Gibbs, Jeffrey A. “Matthew 5:3-12: Doorway to the Sermon: Blessings/Beatitudes for Disciples.” St. Louis: Concordia Publishing House, 2006, pp. 234-256.
Speaking of the Beatitudes, Gibbs observes the predicate adjective μακάριοι in the front of each line for emphasis. He considers the word to have a very strong meaning in context, more like “saved” than “happy” (Gibbs 2006, 234). The concept of “poor in spirit” may well suggest economic as well as spiritual poverty. Gibbs suggests that God may well use physical trials such as poverty to bring about a spiritual dependence on him (Gibbs 2006, 235). Gibbs further notes the numerous clauses which are in the passive voice and do not express an agent. His opinion is that God is the unseen and unmentioned actor in these statements.
Matthew 5:10 uses a perfect passive participle for “those persecuted” (Gibbs 2006, 236). Gibbs makes it clear that the context does not suggest a continuous state of persecution but rather an act of persecution which has a lingering result (Gibbs 2006, 237).
Gibbs observes that the Beatitudes are “two groups of four blessings in the third person plural...followed by a final, much longer blessing in the second person plural” (Gibbs 2006, 237). Gibbs also sees that the Beatitudes can be understood as pairs, in which the first two have the first of the pair preparing us for the second of the pair, but the second two pairs working in the other direction (Gibbs 2006, 238).
Gibbs considers that Matthew 11:2-6 and Isaiah 61:1 are necessary context for Matthew 5:3. The passages in Matthew are the only theological uses of “poor” in Matthew. Both passages make eschatological promises (Gibbs 2006, 239). Gibbs observes that in Matthew 11 the people with various conditions of need are not spoken of as troubled by their condition. Instead, it is an objective recognition of need. This also extends to “the poor” in 11:5 and “the poor in spirit” in 5:3 (Gibbs 2006, 240). Gibbs takes this to indicate a status that lacks something needed, spiritual riches or ability. The pattern Gibbs concludes we must look for is one where Jesus provides what his people need. He includes in this forgiveness, baptism, the work of the Holy Spirit, the reality of the Sacrament, and belief on what Jesus would do (Gibbs 2006, 241).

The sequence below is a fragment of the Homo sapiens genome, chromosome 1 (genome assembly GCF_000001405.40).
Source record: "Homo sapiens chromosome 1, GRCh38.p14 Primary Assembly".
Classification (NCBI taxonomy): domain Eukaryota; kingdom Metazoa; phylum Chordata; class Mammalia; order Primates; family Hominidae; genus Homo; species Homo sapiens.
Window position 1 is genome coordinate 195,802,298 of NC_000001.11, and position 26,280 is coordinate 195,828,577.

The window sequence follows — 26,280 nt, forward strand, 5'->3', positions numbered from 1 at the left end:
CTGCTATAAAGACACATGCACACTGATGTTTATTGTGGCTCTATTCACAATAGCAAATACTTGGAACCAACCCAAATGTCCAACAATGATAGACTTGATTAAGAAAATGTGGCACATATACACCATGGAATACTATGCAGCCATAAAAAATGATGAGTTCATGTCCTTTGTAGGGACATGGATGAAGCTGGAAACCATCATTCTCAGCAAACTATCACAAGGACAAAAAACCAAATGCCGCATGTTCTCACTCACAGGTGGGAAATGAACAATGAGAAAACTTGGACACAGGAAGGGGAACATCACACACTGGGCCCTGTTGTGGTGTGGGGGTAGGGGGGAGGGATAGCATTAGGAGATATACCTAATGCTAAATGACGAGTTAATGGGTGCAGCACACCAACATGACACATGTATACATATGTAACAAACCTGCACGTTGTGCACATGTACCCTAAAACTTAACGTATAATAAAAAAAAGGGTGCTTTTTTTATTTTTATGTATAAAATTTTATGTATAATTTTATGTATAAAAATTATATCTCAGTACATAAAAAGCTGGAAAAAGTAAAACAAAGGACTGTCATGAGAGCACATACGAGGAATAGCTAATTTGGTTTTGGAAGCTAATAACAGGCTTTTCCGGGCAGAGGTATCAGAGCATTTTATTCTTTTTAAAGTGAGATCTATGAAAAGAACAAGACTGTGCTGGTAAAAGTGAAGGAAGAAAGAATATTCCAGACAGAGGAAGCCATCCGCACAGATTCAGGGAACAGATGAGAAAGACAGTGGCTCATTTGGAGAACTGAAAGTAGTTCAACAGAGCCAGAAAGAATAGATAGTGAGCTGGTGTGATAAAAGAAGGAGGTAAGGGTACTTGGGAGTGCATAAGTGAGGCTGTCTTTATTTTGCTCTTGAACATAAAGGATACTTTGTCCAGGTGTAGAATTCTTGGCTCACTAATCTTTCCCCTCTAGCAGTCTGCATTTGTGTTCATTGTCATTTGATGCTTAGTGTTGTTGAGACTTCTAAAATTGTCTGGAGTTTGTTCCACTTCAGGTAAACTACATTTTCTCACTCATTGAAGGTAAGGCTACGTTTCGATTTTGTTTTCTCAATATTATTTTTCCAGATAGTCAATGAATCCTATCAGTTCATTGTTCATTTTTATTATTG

Gibbs observes strong parallels between Isaiah 61 and Matthew 5:3-12. Matthew is likely portraying Jesus specifically as God’s servant, making promises (Gibbs 2006, 241).
In Matthew 5:4-6 Gibbs sees Jesus promising to fill empty humans (Gibbs 2006, 242). Here he considers the tenses of the verbs to be especially important. The present state leads to a future result (Gibbs 2006, 243). The present state, again, according to Gibbs, is a state of helpless inability (Gibbs 2006, 244). The future goal, in each instance, has to do with a fulfillment which comes through following Jesus (Gibbs 2006, 245).
Matthew 5:7-12 moves to future fulfillment in very clear terms. In verse seven the merciful will receive mercy. In verse eight the pure in heart will see God (Gibbs 2006, 247). Gibbs considesr that God is the one who gives mercy, as well as being the one who urifies hearts (Gibbs 2006, 248). Verse nine speaks of the one who makes peace. Gibbs notes that the adjective for a peacemaker is absent from Scripture (Gibbs 2006, 252). There is, however, a strong theme of peace in Matthew 10, where the missionaries let their peace be on the place they visit. Gibbs therefore sees the peacemakers of 5:9 to be those disciples who bring God’s peace around with them (Gibbs 2006, 253). Finally, those persecuted for righteousness are blessed. Gibbs is very clear that not all of Jesus’ people will expect or receive persecution, but those who do will be rewarded (Gibbs 2006, 254).
The close of the Beatitudes shifts to the second person, in verses 11-12. Gibbs sees this as a statement that the work of Jesus is not just a matter for analysis, but that it may apply to “you” specifically (Gibbs 2006, 255).